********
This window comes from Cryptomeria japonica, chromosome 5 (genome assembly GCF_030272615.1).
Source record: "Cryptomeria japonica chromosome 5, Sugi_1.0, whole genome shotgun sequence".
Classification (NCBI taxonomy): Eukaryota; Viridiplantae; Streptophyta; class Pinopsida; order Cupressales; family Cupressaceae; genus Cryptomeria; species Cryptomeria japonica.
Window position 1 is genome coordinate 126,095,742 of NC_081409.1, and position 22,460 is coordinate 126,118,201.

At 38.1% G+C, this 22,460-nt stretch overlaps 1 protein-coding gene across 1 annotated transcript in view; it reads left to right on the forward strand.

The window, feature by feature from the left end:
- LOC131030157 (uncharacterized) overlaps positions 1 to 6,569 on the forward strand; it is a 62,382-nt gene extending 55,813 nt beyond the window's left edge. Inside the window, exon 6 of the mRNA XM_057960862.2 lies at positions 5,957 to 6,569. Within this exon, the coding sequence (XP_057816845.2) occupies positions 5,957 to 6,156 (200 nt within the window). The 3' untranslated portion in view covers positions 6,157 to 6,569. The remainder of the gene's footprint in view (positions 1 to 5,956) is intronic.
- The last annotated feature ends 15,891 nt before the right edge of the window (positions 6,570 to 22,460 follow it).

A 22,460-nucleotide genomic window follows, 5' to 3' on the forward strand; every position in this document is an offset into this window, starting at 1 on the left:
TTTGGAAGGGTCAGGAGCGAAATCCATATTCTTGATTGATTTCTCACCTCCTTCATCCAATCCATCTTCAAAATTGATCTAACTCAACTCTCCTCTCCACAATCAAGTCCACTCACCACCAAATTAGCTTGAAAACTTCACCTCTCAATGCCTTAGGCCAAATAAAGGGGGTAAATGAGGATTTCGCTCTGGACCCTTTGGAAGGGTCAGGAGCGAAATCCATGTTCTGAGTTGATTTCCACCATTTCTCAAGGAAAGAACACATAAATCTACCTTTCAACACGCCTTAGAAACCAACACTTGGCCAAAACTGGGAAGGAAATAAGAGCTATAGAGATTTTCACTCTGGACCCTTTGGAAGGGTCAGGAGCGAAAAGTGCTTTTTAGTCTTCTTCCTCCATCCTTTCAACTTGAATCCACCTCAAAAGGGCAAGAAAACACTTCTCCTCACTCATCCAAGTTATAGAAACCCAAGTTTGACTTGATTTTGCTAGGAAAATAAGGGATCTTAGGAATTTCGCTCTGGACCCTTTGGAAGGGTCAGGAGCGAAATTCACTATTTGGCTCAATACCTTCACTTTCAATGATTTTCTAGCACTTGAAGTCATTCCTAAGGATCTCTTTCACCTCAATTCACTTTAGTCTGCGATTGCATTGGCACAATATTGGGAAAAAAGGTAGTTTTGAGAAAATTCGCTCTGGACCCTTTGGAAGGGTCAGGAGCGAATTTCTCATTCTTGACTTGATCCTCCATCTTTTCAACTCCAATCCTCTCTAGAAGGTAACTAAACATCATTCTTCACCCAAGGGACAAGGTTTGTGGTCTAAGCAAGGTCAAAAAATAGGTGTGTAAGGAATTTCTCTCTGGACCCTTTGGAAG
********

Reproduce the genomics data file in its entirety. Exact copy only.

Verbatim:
This window comes from Cryptomeria japonica, chromosome 5 (genome assembly GCF_030272615.1).
Source record: "Cryptomeria japonica chromosome 5, Sugi_1.0, whole genome shotgun sequence".
Classification (NCBI taxonomy): Eukaryota; Viridiplantae; Streptophyta; class Pinopsida; order Cupressales; family Cupressaceae; genus Cryptomeria; species Cryptomeria japonica.
Window position 1 is genome coordinate 126,095,742 of NC_081409.1, and position 22,460 is coordinate 126,118,201.

At 38.1% G+C, this 22,460-nt stretch overlaps 1 protein-coding gene across 1 annotated transcript in view; it reads left to right on the forward strand.

The window, feature by feature from the left end:
- LOC131030157 (uncharacterized) overlaps positions 1 to 6,569 on the forward strand; it is a 62,382-nt gene extending 55,813 nt beyond the window's left edge. Inside the window, exon 6 of the mRNA XM_057960862.2 lies at positions 5,957 to 6,569. Within this exon, the coding sequence (XP_057816845.2) occupies positions 5,957 to 6,156 (200 nt within the window). The 3' untranslated portion in view covers positions 6,157 to 6,569. The remainder of the gene's footprint in view (positions 1 to 5,956) is intronic.
- The last annotated feature ends 15,891 nt before the right edge of the window (positions 6,570 to 22,460 follow it).

A 22,460-nucleotide genomic window follows, 5' to 3' on the forward strand; every position in this document is an offset into this window, starting at 1 on the left:
TTTGGAAGGGTCAGGAGCGAAATCCATATTCTTGATTGATTTCTCACCTCCTTCATCCAATCCATCTTCAAAATTGATCTAACTCAACTCTCCTCTCCACAATCAAGTCCACTCACCACCAAATTAGCTTGAAAACTTCACCTCTCAATGCCTTAGGCCAAATAAAGGGGGTAAATGAGGATTTCGCTCTGGACCCTTTGGAAGGGTCAGGAGCGAAATCCATGTTCTGAGTTGATTTCCACCATTTCTCAAGGAAAGAACACATAAATCTACCTTTCAACACGCCTTAGAAACCAACACTTGGCCAAAACTGGGAAGGAAATAAGAGCTATAGAGATTTTCACTCTGGACCCTTTGGAAGGGTCAGGAGCGAAAAGTGCTTTTTAGTCTTCTTCCTCCATCCTTTCAACTTGAATCCACCTCAAAAGGGCAAGAAAACACTTCTCCTCACTCATCCAAGTTATAGAAACCCAAGTTTGACTTGATTTTGCTAGGAAAATAAGGGATCTTAGGAATTTCGCTCTGGACCCTTTGGAAGGGTCAGGAGCGAAATTCACTATTTGGCTCAATACCTTCACTTTCAATGATTTTCTAGCACTTGAAGTCATTCCTAAGGATCTCTTTCACCTCAATTCACTTTAGTCTGCGATTGCATTGGCACAATATTGGGAAAAAAGGTAGTTTTGAGAAAATTCGCTCTGGACCCTTTGGAAGGGTCAGGAGCGAATTTCTCATTCTTGACTTGATCCTCCATCTTTTCAACTCCAATCCTCTCTAGAAGGTAACTAAACATCATTCTTCACCCAAGGGACAAGGTTTGTGGTCTAAGCAAGGTCAAAAAATAGGTGTGTAAGGAATTTCTCTCTGGACCCTTTGGAAG